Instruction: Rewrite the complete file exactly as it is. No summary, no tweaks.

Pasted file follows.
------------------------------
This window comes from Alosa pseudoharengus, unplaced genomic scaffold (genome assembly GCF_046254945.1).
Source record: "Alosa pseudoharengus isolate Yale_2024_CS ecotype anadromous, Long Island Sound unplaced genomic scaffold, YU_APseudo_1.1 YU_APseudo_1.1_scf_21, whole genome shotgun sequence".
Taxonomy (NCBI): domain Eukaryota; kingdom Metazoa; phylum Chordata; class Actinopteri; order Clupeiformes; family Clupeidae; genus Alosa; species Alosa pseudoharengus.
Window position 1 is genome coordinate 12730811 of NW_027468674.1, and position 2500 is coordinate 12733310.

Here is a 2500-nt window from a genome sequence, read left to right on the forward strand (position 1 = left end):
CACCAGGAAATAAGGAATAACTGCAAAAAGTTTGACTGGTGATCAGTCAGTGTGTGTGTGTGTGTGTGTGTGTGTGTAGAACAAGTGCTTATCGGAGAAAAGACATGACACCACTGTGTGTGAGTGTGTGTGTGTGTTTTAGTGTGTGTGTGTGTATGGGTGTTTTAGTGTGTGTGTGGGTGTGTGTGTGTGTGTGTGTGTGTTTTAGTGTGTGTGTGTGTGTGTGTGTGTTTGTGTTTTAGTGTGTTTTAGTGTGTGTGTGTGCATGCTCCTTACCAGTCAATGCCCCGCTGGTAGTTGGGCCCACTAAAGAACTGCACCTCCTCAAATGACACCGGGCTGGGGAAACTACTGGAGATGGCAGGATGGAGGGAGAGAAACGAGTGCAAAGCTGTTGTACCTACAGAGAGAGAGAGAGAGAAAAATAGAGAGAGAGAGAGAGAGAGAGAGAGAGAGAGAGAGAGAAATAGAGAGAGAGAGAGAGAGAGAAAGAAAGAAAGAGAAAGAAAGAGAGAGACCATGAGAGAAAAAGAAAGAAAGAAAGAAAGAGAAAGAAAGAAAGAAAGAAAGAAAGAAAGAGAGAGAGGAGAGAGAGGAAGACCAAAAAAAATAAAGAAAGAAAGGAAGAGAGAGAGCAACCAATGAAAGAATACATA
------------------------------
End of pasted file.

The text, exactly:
This window comes from Alosa pseudoharengus, unplaced genomic scaffold (genome assembly GCF_046254945.1).
Source record: "Alosa pseudoharengus isolate Yale_2024_CS ecotype anadromous, Long Island Sound unplaced genomic scaffold, YU_APseudo_1.1 YU_APseudo_1.1_scf_21, whole genome shotgun sequence".
Taxonomy (NCBI): domain Eukaryota; kingdom Metazoa; phylum Chordata; class Actinopteri; order Clupeiformes; family Clupeidae; genus Alosa; species Alosa pseudoharengus.
Window position 1 is genome coordinate 12730811 of NW_027468674.1, and position 2500 is coordinate 12733310.

Here is a 2500-nt window from a genome sequence, read left to right on the forward strand (position 1 = left end):
CACCAGGAAATAAGGAATAACTGCAAAAAGTTTGACTGGTGATCAGTCAGTGTGTGTGTGTGTGTGTGTGTGTGTGTAGAACAAGTGCTTATCGGAGAAAAGACATGACACCACTGTGTGTGAGTGTGTGTGTGTGTTTTAGTGTGTGTGTGTGTATGGGTGTTTTAGTGTGTGTGTGGGTGTGTGTGTGTGTGTGTGTGTGTTTTAGTGTGTGTGTGTGTGTGTGTGTGTTTGTGTTTTAGTGTGTTTTAGTGTGTGTGTGTGCATGCTCCTTACCAGTCAATGCCCCGCTGGTAGTTGGGCCCACTAAAGAACTGCACCTCCTCAAATGACACCGGGCTGGGGAAACTACTGGAGATGGCAGGATGGAGGGAGAGAAACGAGTGCAAAGCTGTTGTACCTACAGAGAGAGAGAGAGAGAAAAATAGAGAGAGAGAGAGAGAGAGAGAGAGAGAGAGAGAGAGAAATAGAGAGAGAGAGAGAGAGAGAAAGAAAGAAAGAGAAAGAAAGAGAGAGACCATGAGAGAAAAAGAAAGAAAGAAAGAAAGAGAAAGAAAGAAAGAAAGAAAGAAAGAAAGAGAGAGAGGAGAGAGAGGAAGACCAAAAAAAATAAAGAAAGAAAGGAAGAGAGAGAGCAACCAATGAAAGAATACATA